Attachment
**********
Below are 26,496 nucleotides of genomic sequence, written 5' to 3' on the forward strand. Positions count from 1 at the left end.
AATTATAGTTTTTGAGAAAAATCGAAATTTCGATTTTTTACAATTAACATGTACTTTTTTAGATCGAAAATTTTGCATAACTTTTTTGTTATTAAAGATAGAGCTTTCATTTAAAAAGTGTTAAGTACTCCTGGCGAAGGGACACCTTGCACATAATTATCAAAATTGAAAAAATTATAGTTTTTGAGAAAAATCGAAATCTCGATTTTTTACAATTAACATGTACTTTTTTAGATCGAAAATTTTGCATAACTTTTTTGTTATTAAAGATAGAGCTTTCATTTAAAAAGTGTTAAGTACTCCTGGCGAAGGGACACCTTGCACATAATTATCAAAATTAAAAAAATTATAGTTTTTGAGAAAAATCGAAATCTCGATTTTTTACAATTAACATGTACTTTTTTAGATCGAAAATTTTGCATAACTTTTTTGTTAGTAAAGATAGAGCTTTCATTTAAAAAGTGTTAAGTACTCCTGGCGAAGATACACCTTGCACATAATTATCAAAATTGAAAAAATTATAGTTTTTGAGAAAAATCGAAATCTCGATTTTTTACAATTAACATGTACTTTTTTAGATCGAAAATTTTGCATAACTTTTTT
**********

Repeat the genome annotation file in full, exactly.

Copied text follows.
Below are 26,496 nucleotides of genomic sequence, written 5' to 3' on the forward strand. Positions count from 1 at the left end.
AATTATAGTTTTTGAGAAAAATCGAAATTTCGATTTTTTACAATTAACATGTACTTTTTTAGATCGAAAATTTTGCATAACTTTTTTGTTATTAAAGATAGAGCTTTCATTTAAAAAGTGTTAAGTACTCCTGGCGAAGGGACACCTTGCACATAATTATCAAAATTGAAAAAATTATAGTTTTTGAGAAAAATCGAAATCTCGATTTTTTACAATTAACATGTACTTTTTTAGATCGAAAATTTTGCATAACTTTTTTGTTATTAAAGATAGAGCTTTCATTTAAAAAGTGTTAAGTACTCCTGGCGAAGGGACACCTTGCACATAATTATCAAAATTAAAAAAATTATAGTTTTTGAGAAAAATCGAAATCTCGATTTTTTACAATTAACATGTACTTTTTTAGATCGAAAATTTTGCATAACTTTTTTGTTAGTAAAGATAGAGCTTTCATTTAAAAAGTGTTAAGTACTCCTGGCGAAGATACACCTTGCACATAATTATCAAAATTGAAAAAATTATAGTTTTTGAGAAAAATCGAAATCTCGATTTTTTACAATTAACATGTACTTTTTTAGATCGAAAATTTTGCATAACTTTTTT